Emma Matthews is Haemato-Oncology Nurse working in oncology MDU in Sheffield, and is also completing a research internship with the National Institute of Health Research.

Emma Matthews

“I first thought about nursing during my French degree when I met a group of nursing students in halls. Before this I had never considered nursing but hearing tales about their experiences made me think of this career path. Later when I researched nursing in more depth I fell in love with its holistic philosophy and saw how nursing could reconcile my fascination for the human condition with a role where I could make a positive impact in society.

“My research led me to The Royal Marsden when as student in Sheffield I was reading 'C' by John Diamond. I became aware of it as a leading institute in oncology and also for nursing. I was 18 months into my career working in haematology when I discovered the Rotation Programme. It came at a great time for me as I was keen to underpin my practice with more theory.

“I applied for the Rotation Programme at The Royal Marsden School after a set of night shifts when I was working as a staff nurse in haematology in Sheffield. High on post night shift delirium and caffeine I busted out an application just in time for the imminent deadline. It was not a simple decision to move to London, such was my love for Sheffield, but the 18 months I spent at The Royal Marsden impacted my identity as a nurse in a way I wouldn’t have anticipated.

“Academically, studying at level seven instilled a real confidence in recognising that I was able to write at master’s level. The content of the modules encouraged me to go about my practice differently, looking critically at how as nurses we can enhance patients’ hospital and healthcare experiences. For example, exploring how yoga can help with body image or cognitive behavioural therapy can improve hot flushes following chemically induced menopause. This really broadened my psychosocial toolkit, empowering me to holistically address patient’s concerns.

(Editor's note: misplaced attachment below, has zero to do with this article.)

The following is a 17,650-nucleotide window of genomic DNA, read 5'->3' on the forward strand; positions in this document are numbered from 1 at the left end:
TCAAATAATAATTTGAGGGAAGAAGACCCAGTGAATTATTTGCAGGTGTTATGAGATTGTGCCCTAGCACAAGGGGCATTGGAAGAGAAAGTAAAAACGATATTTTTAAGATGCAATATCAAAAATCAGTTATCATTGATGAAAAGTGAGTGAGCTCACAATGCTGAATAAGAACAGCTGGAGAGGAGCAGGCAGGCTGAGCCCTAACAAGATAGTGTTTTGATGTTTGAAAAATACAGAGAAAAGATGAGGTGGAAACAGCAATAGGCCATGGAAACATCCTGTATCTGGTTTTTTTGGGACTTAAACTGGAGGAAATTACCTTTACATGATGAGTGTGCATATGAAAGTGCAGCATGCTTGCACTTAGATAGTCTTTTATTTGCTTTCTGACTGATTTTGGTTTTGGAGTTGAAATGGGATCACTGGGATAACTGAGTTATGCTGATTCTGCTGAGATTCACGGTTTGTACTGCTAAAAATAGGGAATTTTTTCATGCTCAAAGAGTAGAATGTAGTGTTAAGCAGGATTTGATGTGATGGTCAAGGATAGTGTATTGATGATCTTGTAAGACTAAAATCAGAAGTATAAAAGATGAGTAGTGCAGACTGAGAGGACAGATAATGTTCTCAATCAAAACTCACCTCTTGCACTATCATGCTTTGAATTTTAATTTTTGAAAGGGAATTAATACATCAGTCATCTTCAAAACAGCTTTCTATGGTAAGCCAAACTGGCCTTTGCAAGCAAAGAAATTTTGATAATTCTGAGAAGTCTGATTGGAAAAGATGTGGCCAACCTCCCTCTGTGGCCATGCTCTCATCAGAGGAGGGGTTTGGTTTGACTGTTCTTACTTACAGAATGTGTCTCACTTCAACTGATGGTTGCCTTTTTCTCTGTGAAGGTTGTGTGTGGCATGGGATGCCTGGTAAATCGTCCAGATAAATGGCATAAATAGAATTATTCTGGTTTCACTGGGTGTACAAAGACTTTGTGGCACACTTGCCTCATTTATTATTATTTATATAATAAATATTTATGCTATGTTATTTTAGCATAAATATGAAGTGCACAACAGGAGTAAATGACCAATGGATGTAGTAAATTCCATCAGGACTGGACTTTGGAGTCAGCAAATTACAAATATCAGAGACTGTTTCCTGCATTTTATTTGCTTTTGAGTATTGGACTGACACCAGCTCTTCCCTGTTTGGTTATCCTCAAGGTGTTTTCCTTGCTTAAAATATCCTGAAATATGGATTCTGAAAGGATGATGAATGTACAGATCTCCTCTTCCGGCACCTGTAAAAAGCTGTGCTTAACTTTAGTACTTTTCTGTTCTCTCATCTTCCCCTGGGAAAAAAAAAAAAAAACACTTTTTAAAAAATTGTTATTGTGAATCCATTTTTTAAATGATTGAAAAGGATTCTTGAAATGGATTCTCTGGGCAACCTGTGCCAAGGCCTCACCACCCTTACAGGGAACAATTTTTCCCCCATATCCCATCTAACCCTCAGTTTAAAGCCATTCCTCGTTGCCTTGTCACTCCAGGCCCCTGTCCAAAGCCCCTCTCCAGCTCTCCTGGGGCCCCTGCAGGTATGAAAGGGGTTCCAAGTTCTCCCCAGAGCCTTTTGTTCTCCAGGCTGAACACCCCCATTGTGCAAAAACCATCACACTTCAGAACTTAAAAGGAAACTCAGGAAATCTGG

“Clinically, I felt there was a real pride in nursing. On the three wards I rotated around I worked alongside brilliant and passionate nurses: from the staff nurses getting me through night shifts with that camaraderie so unique to nursing, right up to the nurse consultants who were leading research and MDT meetings. As a subscriber to the maxim ‘you can’t be what you can’t see’ it was so valuable to work with nurses who had a real pride in nursing.

“I moved back to Sheffield after completing the Rotation Programme two years ago and have worked in the MDU up here since. However, my experiences from The Royal Marsden have continued to impact my relationship with nursing. I had been given space through the course to develop, articulate and express opinions which led me to think more and more about what it means to be a modern nurse and how we are portrayed in the media. I co-wrote opinion pieces for the RCN Bulletin and Nursing Standard magazine about feminism and nursing with a nurse consultant who shared my appreciation for nursing and also my ‘bugbears' around representation and recognition.

“This same nurse consultant is also proactive in research and sign posted me towards an internship with the National Institute of Health Research. My application was successful, and for the past year I’ve been funded to lead a project exploring how advanced nurse practitioners in new roles negotiate their place in an established medical/nursing hierarchy. Through interviewing these ANPs I was struck by the importance of nurses articulating their worth. Moreover, throughout the pandemic I found that people were often speaking on behalf of nurses, but too few nurses were being given a platform to discuss their expertise and experiences in managing COVID-19.

“Currently I am leading the Humans of Nursing project, along with NHS England’s Nursing Now campaign. It is a place for us to reclaim our narrative and celebrate all the brilliant and diverse people and roles that make up our profession. It was at The Royal Marsden School where I’d first entertained this idea - a blog full of inspirational nurses - so I am looking forward to sharing some of The Royal Marsden nurses’ stories. “

Emma Matthews | The Royal Marsden School
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